A notice inviting tender (NIT) was issued in May 18, 2007, through the international competitive bidding (ICB) route for which the extended bid submission date (during the pre-bid conference) was July 31, 2007. Three out of the four bidders - Dongfang Electric Corporation, China; China Machinery Engineering Corporation (CMEC) and Bharat Heavy Electricals Limited (BHEL) in letters dated July 9, July 18 and July 21 requested that the dates be extended to August 31, August 14 and September 10 respectively.

However, the DVC management denied an extension, stating that it would impact the project schedule geared towards supplying the CWG with power. This denial is against a chief technical examiner's organisation (CTEO) manual of the CVC that states that for any big project, extensions asked for by a majority of bidders, may be considered in the interest of the project. Because of this non-extension, the other three bidders couldn't submit bids and Reliance Infra was the only company to do so.

DVC opened the Reliance bids by August 31. In the negotiations that followed, Reliance submitted a revised price of Rs 3,725 crore on September 14. During negotiations, DVC officials accepted Reliance's request for interest-free loans.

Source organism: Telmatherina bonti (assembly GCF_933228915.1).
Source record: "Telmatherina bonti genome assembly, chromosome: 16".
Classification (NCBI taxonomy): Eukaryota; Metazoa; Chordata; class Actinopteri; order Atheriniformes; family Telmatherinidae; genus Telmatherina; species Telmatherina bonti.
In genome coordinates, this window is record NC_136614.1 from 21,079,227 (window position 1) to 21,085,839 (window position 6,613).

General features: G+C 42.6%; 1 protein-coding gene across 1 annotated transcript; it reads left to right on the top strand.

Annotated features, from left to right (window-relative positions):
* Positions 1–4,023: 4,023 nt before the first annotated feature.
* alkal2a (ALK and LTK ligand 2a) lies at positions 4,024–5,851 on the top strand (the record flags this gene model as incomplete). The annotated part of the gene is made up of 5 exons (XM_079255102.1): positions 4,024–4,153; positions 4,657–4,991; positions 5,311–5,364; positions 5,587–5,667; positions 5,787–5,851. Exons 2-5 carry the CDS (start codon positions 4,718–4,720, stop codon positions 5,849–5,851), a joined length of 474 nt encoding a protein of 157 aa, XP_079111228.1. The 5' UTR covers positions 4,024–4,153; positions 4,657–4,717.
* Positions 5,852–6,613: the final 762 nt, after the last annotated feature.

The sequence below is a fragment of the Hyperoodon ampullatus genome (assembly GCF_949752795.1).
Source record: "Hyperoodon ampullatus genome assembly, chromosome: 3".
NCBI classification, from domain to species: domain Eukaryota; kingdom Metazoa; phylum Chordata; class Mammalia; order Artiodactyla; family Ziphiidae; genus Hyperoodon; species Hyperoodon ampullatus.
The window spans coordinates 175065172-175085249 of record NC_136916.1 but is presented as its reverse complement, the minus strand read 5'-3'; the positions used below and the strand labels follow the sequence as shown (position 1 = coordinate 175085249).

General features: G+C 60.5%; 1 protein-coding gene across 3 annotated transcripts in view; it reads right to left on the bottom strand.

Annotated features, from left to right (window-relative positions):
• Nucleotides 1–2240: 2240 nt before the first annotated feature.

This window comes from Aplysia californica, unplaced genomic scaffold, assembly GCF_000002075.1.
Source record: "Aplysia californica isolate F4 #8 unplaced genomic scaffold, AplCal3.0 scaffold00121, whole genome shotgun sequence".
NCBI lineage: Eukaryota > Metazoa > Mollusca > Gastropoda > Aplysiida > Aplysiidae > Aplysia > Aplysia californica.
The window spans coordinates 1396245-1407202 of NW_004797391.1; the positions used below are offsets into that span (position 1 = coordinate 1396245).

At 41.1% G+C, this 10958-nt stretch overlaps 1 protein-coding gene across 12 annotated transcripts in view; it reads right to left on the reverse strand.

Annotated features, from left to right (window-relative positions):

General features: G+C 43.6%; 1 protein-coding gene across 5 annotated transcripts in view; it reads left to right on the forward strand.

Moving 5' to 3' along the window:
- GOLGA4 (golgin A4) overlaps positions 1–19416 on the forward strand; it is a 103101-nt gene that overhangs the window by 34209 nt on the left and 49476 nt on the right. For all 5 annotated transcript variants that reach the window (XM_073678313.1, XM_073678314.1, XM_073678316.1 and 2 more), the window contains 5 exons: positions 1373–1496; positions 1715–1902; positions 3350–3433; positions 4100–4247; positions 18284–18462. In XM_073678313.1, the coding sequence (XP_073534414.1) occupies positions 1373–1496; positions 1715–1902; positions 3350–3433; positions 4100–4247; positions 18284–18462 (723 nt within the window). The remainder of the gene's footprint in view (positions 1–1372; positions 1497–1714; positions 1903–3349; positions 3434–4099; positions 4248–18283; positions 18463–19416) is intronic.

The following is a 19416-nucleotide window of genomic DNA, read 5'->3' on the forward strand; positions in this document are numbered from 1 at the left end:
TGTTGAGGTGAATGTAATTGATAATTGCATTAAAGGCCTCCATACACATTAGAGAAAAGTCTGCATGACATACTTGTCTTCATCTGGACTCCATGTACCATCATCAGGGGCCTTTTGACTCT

Controversially, DVC also accepted a modification of a coal specification that Reliance wanted along the lines of its plant in Hisar. This violated another CVC guideline that specifies neither party can change any tender specification after the bid is opened.

"Accepting this is a clear favour by DVC management which includes the then chairman, secretary and CVO," says Padamjit Singh, chairman, All India Power Engineers' Federation (AIPEF).
After the deed was done, the DVC board curiously decided to seek the CVC's advice regarding its decision not to extend the date of submission of bids as per the request of the three other potential bidders.

DNA has a copy of a letter dated October 4, 2007, to the CVC on behalf of the DVC board by the company's CVO Gautam Chatterjee in which the CVO suggests the DVC board was justified in not extending the date for the submission of bids and that the decision did not lack fairness or transparency.

Chatterjee's role in sending the letter is questionable since he should not have been party to processing and decision-making as a vigilance functionary.